Independent Journalist

Mike Brake is a journalist and writer who recently authored a centennial history of Putnam City Schools. He served as chief writer for Gov. Frank Keating and for then-Lt. Gov. and Congresswoman Mary Fallin, and has also served as an adjunct instructor at OSU-OKC.

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Like many universities across the nation, the University of Oklahoma operates a bias reporting hotline that allows any aggrieved or offended party to report and launch an investigation into supposed acts of bias.

Organizations advocating free speech on campuses, such as the Foundation for Individual Rights in Education (FIRE) and Speech First, have aggressively fought back against campus speech codes, restrictive “free speech zones,” and bias response programs that can lead to investigations and even punishment for speech.

Speech First recently sued the University of Michigan at Ann Arbor, challenging the school’s restrictive speech codes that prohibit “harassment” and “bullying” and levy increased penalties if such conduct was the result of “bias.” Prior to the suit, the university’s rules said those offenses would be determined by the supposed victim’s feelings. After the lawsuit was filed, the university changed the definitions of those terms, apparently in an effort to negate the lawsuit.

The suit also challenges the use of often anonymous reports to the bias response team, a program similar to OU’s.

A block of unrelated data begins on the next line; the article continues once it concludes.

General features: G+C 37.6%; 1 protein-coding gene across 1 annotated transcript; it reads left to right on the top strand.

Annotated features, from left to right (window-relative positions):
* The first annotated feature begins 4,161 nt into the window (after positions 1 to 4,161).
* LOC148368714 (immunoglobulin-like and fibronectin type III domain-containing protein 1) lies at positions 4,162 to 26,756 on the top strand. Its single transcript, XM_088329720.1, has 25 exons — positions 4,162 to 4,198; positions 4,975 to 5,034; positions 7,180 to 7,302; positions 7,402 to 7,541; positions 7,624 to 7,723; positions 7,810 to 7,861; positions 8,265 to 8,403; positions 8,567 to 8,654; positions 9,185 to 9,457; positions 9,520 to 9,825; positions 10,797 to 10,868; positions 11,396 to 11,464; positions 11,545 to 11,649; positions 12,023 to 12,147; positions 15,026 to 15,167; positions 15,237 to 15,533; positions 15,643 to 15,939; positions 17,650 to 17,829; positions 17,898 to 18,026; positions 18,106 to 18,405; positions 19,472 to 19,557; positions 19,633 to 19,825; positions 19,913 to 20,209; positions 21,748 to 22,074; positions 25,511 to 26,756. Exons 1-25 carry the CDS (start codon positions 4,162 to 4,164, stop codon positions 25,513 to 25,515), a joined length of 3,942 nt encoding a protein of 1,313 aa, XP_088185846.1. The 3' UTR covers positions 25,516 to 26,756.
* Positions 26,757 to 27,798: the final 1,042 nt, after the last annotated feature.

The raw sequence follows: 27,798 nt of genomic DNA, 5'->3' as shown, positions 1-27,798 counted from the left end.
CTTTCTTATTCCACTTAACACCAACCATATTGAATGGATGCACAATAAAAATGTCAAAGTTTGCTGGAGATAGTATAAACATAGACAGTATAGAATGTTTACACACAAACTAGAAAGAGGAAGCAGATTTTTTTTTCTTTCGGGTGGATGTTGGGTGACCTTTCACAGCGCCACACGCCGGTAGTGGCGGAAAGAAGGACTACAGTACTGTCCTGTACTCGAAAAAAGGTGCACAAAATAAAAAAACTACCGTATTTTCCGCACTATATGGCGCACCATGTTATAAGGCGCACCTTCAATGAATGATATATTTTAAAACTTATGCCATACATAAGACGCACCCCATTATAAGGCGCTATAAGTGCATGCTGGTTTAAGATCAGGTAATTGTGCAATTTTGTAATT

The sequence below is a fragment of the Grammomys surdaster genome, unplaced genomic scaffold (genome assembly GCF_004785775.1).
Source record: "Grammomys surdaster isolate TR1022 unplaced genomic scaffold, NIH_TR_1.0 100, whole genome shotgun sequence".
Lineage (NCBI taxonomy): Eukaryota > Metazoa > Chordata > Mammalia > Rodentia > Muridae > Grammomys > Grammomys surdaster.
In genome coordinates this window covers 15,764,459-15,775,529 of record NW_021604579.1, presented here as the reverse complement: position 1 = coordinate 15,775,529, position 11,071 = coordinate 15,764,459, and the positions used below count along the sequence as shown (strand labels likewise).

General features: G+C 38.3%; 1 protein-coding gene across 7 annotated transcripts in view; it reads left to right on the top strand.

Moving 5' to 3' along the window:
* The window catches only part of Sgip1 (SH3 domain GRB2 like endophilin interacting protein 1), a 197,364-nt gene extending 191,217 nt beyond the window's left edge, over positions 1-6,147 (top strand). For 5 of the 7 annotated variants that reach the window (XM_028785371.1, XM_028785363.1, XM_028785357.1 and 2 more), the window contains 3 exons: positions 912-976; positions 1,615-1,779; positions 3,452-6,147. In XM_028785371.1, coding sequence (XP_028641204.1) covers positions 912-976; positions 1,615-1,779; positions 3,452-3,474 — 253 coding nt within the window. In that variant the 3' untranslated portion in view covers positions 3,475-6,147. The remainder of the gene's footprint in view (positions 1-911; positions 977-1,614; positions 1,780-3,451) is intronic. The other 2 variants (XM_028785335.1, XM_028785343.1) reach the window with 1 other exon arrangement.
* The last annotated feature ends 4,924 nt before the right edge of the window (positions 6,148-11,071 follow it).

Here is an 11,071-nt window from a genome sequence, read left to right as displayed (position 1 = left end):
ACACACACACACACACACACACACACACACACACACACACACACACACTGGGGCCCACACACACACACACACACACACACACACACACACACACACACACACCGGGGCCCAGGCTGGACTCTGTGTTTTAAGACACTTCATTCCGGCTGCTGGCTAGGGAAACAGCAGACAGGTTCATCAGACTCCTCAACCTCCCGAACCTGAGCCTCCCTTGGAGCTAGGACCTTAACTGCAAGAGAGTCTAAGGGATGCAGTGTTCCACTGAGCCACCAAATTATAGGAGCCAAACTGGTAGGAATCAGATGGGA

A federal judge has rejected Speech First’s request for a temporary injunction halting those programs, and the organization is appealing that ruling to the Sixth Circuit Court of Appeals.

“It is impossible to have a system where students report on each other without chilling free speech. It’s like East Germany.”
—Nicole Neily

Nicole Neily, president of Speech First, said her organization was only founded in February of 2018 and hopes to lodge more legal challenges to campus speech codes and bias response teams, which she said are “flagrantly unconstitutional. It is impossible to have a system where students report on each other without chilling free speech. It’s like East Germany.”

Neily noted one case at another school where a white student called the bias reporting hotline to complain that the local Black Lives Matter chapter had caricatured him by placing his face on a box of crackers (implying the use of a derogatory term), only to be informed that since he was white, “this program is not for you.”

Neily said she is interested in learning more about OU’s bias response program, as is OCPA, which has filed repeated open records requests asking about how many calls the program has received, the details of the calls, and the disposition of those cases.

In late August, Jane Irungu, interim associate vice president of the Office of University Community, responded that “the bias hotline is still operational, but with new leadership in the Office of University Community, the process is currently being reviewed to ensure that it is being used most effectively.”

She added that “while the number of calls are low, every call is reviewed and directed to an office or to an individual in the university that can best help in the given situation. Calls that are actionable are directed to the Title IX office, while others are directed to other relevant offices of individuals for further review and potential action.”

There is no indication whether that action could include suspension, expulsion, or other punitive measures.

On November 6, OU’s open records office provided a one-page summary showing that there have been 158 reports received since the hotline was launched on September 9, 2016. OCPA has made another open records request seeking the 158 case files.

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